But if you are still listening, this is what I can say. We must stand by their side, but not take their place at the podium. We must challenge the cultural norms, Asian or American, that brought us to this stubborn complicity. We must not shut down or negate their anger, sadness, or frustration, but rather accept that they are angry, sad, and frustrated; in doing so, you might feel angry, frustrated, and hurt, too, and that is completely normal.
Know that, contrary to what your bowdlerized fifth grade U.S. history book taught you, Rosa Parks was not simply too tired on that bus, but it was her radical activism that powered the seat that started a revolution. Martin Luther King Jr., the man many weirdly immortalize as some sort of perpetual pacifist, said this in his speech, “The Other America.”
“A riot is the language of the unheard. And what is it that America has failed to hear?”
Before asking, “Why aren’t they protesting peacefully?” consider how many peaceful protesters have not been heard, some silenced forever. Including King.
Above all: give them our hearts and our fight, and do not let the flame die out. Be active, be angry, but do not be apathetic.
Dear Asian Americans:
Black lives matter, and it’s time we stood up for that.
Check out Letters for Black Lives, a multilingual project that transcends cultural barriers in order to directly address anti-Blackness in immigrant groups and communities of color.
Also check out this list of readings on Black Theory.
This is a good Instagram post about anti-Blackness in the South Asian community and how to challenge it.
…and another great article by Kat Chow of NPR on the model minority myth in regards to Asian Americans and Black Americans.
If you want to donate to the official George Floyd memorial fund, click here.
Both the Minnesota Freedom Fund and the Racial Justice Network bail protesters out and hire lawyers to represent them.
- If you want to donate to the Minnesota Freedom Fund, click here. However, they have stated that they have a surplus of funds and recommend donating to other organizations, too.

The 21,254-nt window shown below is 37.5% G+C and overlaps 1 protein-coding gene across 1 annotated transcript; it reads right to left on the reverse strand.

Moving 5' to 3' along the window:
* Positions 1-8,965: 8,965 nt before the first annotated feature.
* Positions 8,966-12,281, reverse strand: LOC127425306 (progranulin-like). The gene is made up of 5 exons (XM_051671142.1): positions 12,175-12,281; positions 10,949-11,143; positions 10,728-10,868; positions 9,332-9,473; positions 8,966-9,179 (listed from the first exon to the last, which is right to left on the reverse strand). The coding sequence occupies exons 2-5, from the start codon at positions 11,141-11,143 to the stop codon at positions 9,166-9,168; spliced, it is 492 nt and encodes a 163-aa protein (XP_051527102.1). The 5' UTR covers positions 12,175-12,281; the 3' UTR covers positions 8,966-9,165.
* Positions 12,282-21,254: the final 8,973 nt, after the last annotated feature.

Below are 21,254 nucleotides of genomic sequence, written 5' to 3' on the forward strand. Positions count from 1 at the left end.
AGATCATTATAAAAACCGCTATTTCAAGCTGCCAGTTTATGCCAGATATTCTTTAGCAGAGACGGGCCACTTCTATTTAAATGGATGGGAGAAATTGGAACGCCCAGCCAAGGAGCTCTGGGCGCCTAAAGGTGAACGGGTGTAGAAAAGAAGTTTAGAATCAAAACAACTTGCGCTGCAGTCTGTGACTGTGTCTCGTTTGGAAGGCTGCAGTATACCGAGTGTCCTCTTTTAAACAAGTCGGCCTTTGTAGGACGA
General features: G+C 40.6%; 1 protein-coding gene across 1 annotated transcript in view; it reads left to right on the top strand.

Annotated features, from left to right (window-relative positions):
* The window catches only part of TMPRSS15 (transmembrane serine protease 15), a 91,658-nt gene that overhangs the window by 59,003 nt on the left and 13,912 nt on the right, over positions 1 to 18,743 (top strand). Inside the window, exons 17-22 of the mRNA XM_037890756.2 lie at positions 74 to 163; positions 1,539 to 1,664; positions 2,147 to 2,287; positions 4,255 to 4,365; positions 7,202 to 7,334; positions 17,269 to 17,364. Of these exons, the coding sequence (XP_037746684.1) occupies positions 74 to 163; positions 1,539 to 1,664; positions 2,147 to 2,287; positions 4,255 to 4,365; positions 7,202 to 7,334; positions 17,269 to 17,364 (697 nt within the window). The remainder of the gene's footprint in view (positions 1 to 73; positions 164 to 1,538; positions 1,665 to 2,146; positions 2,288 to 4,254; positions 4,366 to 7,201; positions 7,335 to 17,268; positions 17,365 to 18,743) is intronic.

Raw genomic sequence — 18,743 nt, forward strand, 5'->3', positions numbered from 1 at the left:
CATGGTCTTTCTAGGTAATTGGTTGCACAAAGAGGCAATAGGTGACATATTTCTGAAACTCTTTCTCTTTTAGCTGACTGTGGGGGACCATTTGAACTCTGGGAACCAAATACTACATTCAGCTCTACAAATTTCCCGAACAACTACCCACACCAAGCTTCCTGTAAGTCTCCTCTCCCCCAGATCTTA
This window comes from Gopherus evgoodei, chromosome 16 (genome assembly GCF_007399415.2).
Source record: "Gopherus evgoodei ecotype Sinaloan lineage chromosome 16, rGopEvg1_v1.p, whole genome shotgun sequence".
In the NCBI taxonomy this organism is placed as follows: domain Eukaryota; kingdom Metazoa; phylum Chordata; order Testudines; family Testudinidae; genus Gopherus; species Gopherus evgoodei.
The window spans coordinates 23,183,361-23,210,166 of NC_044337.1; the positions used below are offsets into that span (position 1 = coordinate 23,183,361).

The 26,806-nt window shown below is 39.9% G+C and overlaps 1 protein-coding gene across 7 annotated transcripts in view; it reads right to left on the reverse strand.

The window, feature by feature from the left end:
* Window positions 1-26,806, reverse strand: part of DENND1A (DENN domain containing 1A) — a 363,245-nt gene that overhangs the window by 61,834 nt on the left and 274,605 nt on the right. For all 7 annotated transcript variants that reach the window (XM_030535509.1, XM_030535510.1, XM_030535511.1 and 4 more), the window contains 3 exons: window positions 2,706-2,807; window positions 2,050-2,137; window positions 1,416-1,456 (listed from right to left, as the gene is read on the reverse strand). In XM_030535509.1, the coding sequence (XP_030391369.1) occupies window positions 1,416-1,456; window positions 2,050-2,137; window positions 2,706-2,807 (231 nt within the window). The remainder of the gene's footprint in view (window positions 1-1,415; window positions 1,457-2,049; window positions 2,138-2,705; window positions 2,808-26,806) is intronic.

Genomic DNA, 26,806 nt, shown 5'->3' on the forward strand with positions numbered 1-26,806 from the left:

- If you want to donate to the Racial Justice Network, click here.
The North Star Collective coordinates medics and other healthcare resources to work directly with organizers and protesters. If you would like to donate money and/or supplies, click here.
The Black Visions Collective is an activist group in Minnesota cultivating Black leadership and campaigns. If you would like to donate, click here.
Reclaim the Block is a grassroots organization advocating for Minneapolis’ marginalized populations, including its Black, LGBTQ, indigenous, and immigrant communities. If you would like to donate, click here.
If you would like to donate directly to Black Lives Matter, click here.
Taking direct action
Refer to these links for:
- General protection for what you might face during a protest or riot.
- Tips to protect yourself from tear gas.
- Information on pepper spray and how to mitigate its effects.
- And – I resent that I even have to include this, but – tips to treat a gunshot wound, should it come down to that...
Some final notes from me: if you want to protest, make sure you check and double-check the organizers, as alt-right groups and police forces have set up false demonstrations to coerce protesters. Beware that Donald Trump has threatened violence against protesters; protect yourself and be prepared for any attacks they may levy. Wear proper face coverage and, similarly, do not share images or footage that can identify protesters, as they can be used against them by authorities in the future. Lastly, we are still in the midst of a pandemic! COVID-19 is rampant all around the United States, so bear that in mind as you decide what to do.
These are scary times, which makes our solidarity all the more valuable. Take action, and fight for what’s right.